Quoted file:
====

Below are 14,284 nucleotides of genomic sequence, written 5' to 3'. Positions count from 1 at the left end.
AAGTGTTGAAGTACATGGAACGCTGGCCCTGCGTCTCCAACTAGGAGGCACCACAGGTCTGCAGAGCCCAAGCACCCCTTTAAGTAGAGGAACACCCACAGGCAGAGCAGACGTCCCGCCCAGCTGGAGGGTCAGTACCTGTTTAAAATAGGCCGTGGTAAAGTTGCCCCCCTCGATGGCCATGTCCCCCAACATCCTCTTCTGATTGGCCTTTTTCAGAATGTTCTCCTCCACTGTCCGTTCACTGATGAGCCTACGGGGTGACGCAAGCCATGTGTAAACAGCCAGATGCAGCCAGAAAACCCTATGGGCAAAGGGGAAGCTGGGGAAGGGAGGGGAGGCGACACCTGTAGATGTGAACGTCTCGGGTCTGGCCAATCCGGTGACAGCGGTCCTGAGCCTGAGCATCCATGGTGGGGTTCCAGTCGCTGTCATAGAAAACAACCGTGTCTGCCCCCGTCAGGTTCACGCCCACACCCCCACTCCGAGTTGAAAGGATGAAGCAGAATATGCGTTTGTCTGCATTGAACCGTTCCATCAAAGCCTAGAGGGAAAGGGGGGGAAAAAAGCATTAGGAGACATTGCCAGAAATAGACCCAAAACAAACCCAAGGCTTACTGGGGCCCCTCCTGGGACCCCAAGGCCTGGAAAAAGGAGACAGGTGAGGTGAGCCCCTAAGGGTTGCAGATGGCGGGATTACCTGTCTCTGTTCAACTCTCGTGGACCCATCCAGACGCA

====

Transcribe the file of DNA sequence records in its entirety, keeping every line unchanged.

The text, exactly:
Below are 14,284 nucleotides of genomic sequence, written 5' to 3'. Positions count from 1 at the left end.
AAGTGTTGAAGTACATGGAACGCTGGCCCTGCGTCTCCAACTAGGAGGCACCACAGGTCTGCAGAGCCCAAGCACCCCTTTAAGTAGAGGAACACCCACAGGCAGAGCAGACGTCCCGCCCAGCTGGAGGGTCAGTACCTGTTTAAAATAGGCCGTGGTAAAGTTGCCCCCCTCGATGGCCATGTCCCCCAACATCCTCTTCTGATTGGCCTTTTTCAGAATGTTCTCCTCCACTGTCCGTTCACTGATGAGCCTACGGGGTGACGCAAGCCATGTGTAAACAGCCAGATGCAGCCAGAAAACCCTATGGGCAAAGGGGAAGCTGGGGAAGGGAGGGGAGGCGACACCTGTAGATGTGAACGTCTCGGGTCTGGCCAATCCGGTGACAGCGGTCCTGAGCCTGAGCATCCATGGTGGGGTTCCAGTCGCTGTCATAGAAAACAACCGTGTCTGCCCCCGTCAGGTTCACGCCCACACCCCCACTCCGAGTTGAAAGGATGAAGCAGAATATGCGTTTGTCTGCATTGAACCGTTCCATCAAAGCCTAGAGGGAAAGGGGGGGAAAAAAGCATTAGGAGACATTGCCAGAAATAGACCCAAAACAAACCCAAGGCTTACTGGGGCCCCTCCTGGGACCCCAAGGCCTGGAAAAAGGAGACAGGTGAGGTGAGCCCCTAAGGGTTGCAGATGGCGGGATTACCTGTCTCTGTTCAACTCTCGTGGACCCATCCAGACGCA